Indiana is still building big, expensive schools.
But the projects got a little smaller after Gov. Mitch Daniels put the hammer down on school construction last year.
That’s according to a report released this month by the governor’s office, which concludes that Indiana taxpayers saved $90 million from new guidelines that seek to rein in school construction costs.
“We’re still above the national average, but we’ve made a lot of progress in a year,” Gov. Daniels, a Republican, said in a statement.
Two weeks after his 2005 inauguration, Gov. Daniels put a 120-day halt to school construction while his administration drafted guidelines, based on national averages, on what the cost per square foot of new school construction projects should be. At that time, the governor criticized building projects as being too large, too sports-focused, and too expensive. (“States Scrutinize School Construction Costs,” May 4, 2005.)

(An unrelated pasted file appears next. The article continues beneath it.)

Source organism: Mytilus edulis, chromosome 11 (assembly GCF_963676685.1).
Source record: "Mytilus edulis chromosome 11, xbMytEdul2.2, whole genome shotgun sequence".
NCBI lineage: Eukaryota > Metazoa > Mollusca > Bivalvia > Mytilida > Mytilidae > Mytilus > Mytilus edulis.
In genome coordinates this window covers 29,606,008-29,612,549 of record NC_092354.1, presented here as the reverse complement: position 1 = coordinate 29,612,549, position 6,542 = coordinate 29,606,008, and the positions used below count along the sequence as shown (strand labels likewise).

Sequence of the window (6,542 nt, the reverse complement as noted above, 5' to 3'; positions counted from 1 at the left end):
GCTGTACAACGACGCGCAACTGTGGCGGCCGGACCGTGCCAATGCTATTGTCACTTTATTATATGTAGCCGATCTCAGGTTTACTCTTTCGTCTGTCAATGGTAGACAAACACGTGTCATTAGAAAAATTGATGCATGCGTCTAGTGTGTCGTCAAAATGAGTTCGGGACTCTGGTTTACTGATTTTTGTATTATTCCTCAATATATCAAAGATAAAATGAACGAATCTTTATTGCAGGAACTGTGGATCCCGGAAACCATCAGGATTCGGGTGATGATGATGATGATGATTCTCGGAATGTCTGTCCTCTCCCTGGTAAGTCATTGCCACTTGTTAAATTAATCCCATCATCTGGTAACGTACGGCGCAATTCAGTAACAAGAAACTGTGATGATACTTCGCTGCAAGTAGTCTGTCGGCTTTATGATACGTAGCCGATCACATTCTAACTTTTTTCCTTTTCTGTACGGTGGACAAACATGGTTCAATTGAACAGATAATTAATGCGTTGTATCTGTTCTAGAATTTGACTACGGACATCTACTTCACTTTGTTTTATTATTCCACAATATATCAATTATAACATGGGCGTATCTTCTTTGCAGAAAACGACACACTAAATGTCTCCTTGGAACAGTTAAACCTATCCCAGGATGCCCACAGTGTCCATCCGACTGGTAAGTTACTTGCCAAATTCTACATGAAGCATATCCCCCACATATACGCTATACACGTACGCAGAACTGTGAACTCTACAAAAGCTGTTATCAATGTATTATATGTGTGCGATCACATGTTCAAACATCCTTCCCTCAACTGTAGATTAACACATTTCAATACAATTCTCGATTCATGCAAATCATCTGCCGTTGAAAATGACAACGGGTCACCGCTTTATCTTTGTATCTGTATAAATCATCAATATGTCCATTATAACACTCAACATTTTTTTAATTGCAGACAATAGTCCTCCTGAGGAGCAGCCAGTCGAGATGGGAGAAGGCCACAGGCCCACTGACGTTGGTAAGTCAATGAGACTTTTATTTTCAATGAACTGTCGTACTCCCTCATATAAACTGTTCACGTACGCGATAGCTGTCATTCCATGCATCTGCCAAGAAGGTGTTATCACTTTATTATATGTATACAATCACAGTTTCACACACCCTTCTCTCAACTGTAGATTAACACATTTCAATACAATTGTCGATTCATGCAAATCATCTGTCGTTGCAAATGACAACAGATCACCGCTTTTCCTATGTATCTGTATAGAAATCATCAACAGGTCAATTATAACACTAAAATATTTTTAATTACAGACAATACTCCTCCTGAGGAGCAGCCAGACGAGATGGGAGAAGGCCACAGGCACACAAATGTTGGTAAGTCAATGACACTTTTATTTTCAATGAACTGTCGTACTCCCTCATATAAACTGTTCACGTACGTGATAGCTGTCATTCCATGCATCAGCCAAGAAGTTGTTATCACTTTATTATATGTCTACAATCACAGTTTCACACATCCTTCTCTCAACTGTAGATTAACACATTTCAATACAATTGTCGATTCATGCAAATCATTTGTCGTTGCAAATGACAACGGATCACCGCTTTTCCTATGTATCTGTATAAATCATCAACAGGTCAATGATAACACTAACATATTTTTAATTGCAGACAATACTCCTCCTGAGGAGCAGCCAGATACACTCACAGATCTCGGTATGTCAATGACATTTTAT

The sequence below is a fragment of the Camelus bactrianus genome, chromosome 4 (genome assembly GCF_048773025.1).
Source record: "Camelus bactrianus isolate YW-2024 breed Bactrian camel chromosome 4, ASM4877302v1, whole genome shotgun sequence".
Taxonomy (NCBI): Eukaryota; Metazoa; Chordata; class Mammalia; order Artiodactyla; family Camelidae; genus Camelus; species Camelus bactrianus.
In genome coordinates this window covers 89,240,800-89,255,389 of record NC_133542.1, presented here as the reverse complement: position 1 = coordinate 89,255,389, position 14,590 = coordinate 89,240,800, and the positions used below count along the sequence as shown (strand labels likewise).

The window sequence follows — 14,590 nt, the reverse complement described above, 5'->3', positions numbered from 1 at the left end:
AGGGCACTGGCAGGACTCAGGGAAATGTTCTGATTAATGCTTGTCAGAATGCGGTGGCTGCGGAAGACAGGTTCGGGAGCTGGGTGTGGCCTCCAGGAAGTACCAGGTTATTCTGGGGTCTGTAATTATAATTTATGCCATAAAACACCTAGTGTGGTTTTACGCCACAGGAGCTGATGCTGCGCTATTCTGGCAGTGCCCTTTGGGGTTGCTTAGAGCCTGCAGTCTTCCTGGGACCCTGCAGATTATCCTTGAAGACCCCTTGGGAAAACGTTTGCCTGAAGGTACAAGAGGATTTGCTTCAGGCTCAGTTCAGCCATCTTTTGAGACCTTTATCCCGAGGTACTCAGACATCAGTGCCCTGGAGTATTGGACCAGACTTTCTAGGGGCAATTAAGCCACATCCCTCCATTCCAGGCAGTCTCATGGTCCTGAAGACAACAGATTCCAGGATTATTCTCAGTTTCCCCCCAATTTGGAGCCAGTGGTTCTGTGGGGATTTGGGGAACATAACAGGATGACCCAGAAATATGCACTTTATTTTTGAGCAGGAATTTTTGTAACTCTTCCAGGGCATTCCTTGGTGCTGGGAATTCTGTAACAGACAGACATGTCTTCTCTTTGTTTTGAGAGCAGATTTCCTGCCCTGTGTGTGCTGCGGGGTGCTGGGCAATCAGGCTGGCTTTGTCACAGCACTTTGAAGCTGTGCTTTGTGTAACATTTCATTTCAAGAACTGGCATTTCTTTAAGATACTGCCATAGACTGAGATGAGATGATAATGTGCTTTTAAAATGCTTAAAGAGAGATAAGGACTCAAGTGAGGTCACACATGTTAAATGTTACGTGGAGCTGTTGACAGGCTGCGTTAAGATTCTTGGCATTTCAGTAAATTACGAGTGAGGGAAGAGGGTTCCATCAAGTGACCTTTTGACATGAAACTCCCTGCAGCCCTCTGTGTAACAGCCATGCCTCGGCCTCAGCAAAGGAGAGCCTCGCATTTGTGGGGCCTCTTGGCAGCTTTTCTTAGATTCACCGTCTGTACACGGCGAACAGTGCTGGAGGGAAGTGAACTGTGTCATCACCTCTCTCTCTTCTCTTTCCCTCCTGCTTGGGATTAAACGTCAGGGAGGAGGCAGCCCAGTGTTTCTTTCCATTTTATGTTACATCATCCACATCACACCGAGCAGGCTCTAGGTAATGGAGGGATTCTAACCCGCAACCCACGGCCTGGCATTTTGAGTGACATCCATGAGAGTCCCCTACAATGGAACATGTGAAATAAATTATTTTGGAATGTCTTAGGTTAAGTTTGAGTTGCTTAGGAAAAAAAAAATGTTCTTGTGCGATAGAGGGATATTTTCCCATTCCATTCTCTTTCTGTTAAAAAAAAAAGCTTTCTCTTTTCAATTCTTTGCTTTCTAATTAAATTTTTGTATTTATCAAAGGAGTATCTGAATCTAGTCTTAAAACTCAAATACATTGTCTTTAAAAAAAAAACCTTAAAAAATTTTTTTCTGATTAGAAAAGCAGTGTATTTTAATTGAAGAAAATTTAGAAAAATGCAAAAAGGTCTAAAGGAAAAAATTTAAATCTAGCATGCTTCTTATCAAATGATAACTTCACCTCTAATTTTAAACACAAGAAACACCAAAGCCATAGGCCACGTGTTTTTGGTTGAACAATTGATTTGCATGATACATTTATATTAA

Construction projects, which are largely financed by local property taxes, are now subject to more scrutiny from the state.
The results, though, haven’t been dramatic.
According to the 12-page report, after the new guidelines were implemented, the cost per square foot of new schools in Indiana still went up 1.6 percent, but those schools were 5.7 percent smaller than those proposed in 2004.
And those projects still exceeded national averages. In 2005, projects cost 0.75 percent more and were 39.3 percent bigger than the national average. Before the new guidelines, however, projects exceeded the national averages by even larger margins, the report points out.
Overall, the state approved $1.3 billion worth of school construction projects last year, or $682 million more than the year before.
Since the guidelines took effect, the state hasn’t rejected any building projects.
Nor have the guidelines significantly changed how school districts design and build new schools. But the scrutiny has prompted school officials to more closely review their plans, said Dennis Costerison, the executive director of the Indiana Association of School Business Officials.
“I didn’t think we were in terrible shape to begin with,” he said, “but this has prompted some fine-tuning.”
A version of this article appeared in the September 13, 2006 edition of Education Week